Before his first collegiate swimming meet, Schuyler Bailar was understandably nervous. He stood nearly naked except for his tiny speedo. Scars on his chest provided evidence of where his breasts had been removed. Then the announcer introduced him: Harvard freshman from Washington, D.C., Schuyler Bailar (pronounced “Skyler Bayler”).
It was an important personal and historic moment for Bailar. It was his first meet swimming as a male, and it was the first time a publicly documented NCAA Division I transgender man competed as a man in any sport.
“I felt like I had a lot to prove. And I was very nervous that I couldn’t prove it,” Bailar said. “And the whole team was up there. They were cheering for me.”
The cheers continued even though he finished in last place. “They knew exactly how much that moment meant to me, what that time meant to me, what that barrier meant to me. And I always say that I think that was more glory than I’ve ever felt before.
“And that’s really why I share my story with you all today. … You can be exactly who you are. … Your identity doesn’t have to rob you from doing the things that you love.”
Bailar spoke Friday evening, September 20, before about 300 attendees at Illinois State University Housing Services’ LGBTQA Cultural Dinner. The event was held in the Marriott Hotel and Conference Center in Uptown Normal and was co-sponsored by Event Management, Dining, and Hospitality; the Association of Residence Halls; Tri-Towers Area Government; and the Tri-Towers Diversity Coalition.
During his hourlong appearance, Bailar told his life story, how he went from being a star female swimmer to the first openly transgender NCAA Division I swimmer. He also spoke about the nuances of gender and biological diversity in humans.
“I existed between the two leading genders. That made me feel constantly like I didn’t belong.”
As a child, Bailar dressed like a boy and cut his hair short. In middle school, girls bullied him and threw him out of female bathrooms because they thought he was a boy.
“I never was girl enough to really be a girl or considered a girl by the other girls. And I was never boy enough to be a real boy, because all the boys knew that I was supposed to be this girl,” Bailar said.
He emerged as a star swimmer in high school, eventually being recruited by Harvard’s women’s team. He grew out his hair and began to dress more like how a girl was expected to dress. He also came out as gay because he thought that was what was different about him.
“I was also miserable. I had no idea how to deal with that. I was so sad, or so lost. I felt so disconnected,” Bailar said.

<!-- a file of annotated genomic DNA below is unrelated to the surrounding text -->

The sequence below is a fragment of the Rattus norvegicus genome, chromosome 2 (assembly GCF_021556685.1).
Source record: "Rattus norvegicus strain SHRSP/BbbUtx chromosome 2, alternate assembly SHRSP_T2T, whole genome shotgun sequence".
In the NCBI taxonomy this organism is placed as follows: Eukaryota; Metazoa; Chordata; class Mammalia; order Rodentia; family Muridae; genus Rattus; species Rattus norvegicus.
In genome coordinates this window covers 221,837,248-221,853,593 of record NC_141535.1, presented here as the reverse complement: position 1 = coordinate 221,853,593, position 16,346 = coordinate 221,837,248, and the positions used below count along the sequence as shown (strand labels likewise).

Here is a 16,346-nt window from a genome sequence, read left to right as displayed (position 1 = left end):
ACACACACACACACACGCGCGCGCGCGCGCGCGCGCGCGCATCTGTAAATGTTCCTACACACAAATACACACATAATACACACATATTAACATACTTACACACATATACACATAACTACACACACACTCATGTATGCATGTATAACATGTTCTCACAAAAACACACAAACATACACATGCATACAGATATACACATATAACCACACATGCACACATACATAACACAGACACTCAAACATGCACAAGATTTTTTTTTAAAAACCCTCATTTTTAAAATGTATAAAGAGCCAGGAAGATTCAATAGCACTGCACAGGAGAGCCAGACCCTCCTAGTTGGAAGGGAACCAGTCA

The year before he was supposed to enroll at Harvard University and begin competing on the women’s swim team, he experienced severe psychological issues. He took a year off to seek treatment for eating disorders at a center in Florida. It was there he realized that he was transgender, or someone who doesn’t identify with the gender they were assigned at birth.
“I was terrified. I thought I would lose swimming. I would lose Harvard,” Bailar said.
Instead, both the men’s and women’s swim coaches at Harvard supported him, letting him choose with which team he would compete. Bailar began the masculinization process and started shopping in the men’s section, cutting his hair, and using the he/him/his pronouns.
After a lot of back and forth, he eventually decided to swim with the men’s team. His future teammates just wanted guarantees that he would swim fast and study hard. “If they had just been (jerks), I could have just dumped that option,” Bailar said.
It was not a simple choice. He was giving up the chance to be a star female athlete, to simply be another member of the men’s team. He was also attempting to do something no one had done.
“I was terrified,” Bailar said.
Bailar graduated from Harvard last spring. His last race in February was a special one. When he was on the blocks, his teammates chanted his name.
“I don’t think that there is any better proof that transgender athletes can truly be included on a Division I men’s program than that. They weren’t cheering for the trans athlete, they were cheering for me,” Bailar said. “And they knew exactly how much that meant to me to finish my swim career in that moment, and how much I struggled over those four years and beyond to be there and to finish my swimming career. And they were there with me. And it brings me to tears to even think about it.”
Bailar had some advice for those who want to be allies of transgender individuals. “A lot of people get stuck on understanding. You don’t have to get everything. You just have to love your kid through it, love your friend through it.”
Then he told the story of how his traditional Korean American grandparents, who are also conservative Catholics, embraced him after he came out to them as transgender.
Donald Reed, associate director of University Housing, said stories like that and speakers like Bailar are what the Cultural Dinners are all about. The events celebrate the campus’ diversity, highlight underrepresented groups, and help educate the public. “It was like an academic class that you want to sit through,” Reed said, laughing.
The Latino Cultural Dinner featuring award-winning journalist Soledad O’Brien will be held at 5 p.m. Monday, November 4, in the Brown Ballroom of the Bone Student Center.